On December 16, 1992, plaintiff Adelvision sold all of its assets to a third party. Adelvision originally brought this action in the Court of Common Pleas for Lancaster County, in order to establish the priority of conflicting claims to the $ 794,382.00 from the sale of the five Adelvision Units. The proceeds are now in the custody of the court. The action was removed to this court on or about February 17, 1993, and all parties have filed an answer to the plaintiff's complaint. On October 25, 1993, the plaintiff was dismissed from this action with prejudice by Stipulated Order. Also, on or about December 15, 1993, defendant Department of Labor and Industry of the Commonwealth of Pennsylvania filed a voluntary Notice of Dismissal of its claims in this matter. *fn2" Therefore, the only parties that continue to claim an interest in the Adelvision fund are the United States, Mr. Groff and Mr. Cook. We will now review remaining defendants' claims on the contested Adelvision property.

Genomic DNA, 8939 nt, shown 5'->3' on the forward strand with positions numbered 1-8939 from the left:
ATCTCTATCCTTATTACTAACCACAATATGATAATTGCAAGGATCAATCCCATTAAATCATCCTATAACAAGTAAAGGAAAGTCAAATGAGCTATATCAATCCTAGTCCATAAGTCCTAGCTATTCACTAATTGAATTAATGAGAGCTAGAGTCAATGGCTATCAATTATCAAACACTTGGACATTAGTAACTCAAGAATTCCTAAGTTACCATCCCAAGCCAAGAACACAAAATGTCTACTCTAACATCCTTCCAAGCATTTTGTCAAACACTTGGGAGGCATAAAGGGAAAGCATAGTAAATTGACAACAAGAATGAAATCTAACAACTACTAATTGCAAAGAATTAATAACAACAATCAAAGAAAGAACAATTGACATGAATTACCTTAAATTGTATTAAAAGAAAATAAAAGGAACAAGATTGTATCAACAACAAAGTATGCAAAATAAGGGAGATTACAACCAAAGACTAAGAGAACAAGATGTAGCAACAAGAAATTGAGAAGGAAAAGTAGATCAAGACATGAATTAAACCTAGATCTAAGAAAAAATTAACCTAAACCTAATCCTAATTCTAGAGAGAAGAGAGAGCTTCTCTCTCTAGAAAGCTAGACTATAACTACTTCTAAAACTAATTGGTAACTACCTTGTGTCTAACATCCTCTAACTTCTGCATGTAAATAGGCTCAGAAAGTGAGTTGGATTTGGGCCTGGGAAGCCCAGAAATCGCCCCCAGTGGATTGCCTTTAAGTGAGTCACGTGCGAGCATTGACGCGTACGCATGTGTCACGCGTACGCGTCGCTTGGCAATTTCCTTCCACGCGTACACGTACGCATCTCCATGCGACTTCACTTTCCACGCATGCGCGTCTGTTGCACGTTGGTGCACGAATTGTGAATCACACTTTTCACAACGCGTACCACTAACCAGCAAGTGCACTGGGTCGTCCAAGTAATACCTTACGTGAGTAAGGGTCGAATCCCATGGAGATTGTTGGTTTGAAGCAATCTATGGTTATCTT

In considering a motion for summary judgment, we must examine the evidence in the light most favorable to the non-moving party and draw all reasonable inferences in favor of that party. Anderson v. Liberty Lobby, Inc., 477 U.S. 242, 255, 106 S. Ct. 2505, 91 L. Ed. 2d 202 (1986). The standard does not change when the issues are presented in the context of cross-motions for summary judgment. Appelmans v. City of Philadelphia, 826 F.2d 214 (3d Cir. 1987); see also, Arnold Pontiac-GMC, Inc. v. General Motors Corp., 700 F. Supp. 838, 840 (W.D. Pa. 1988).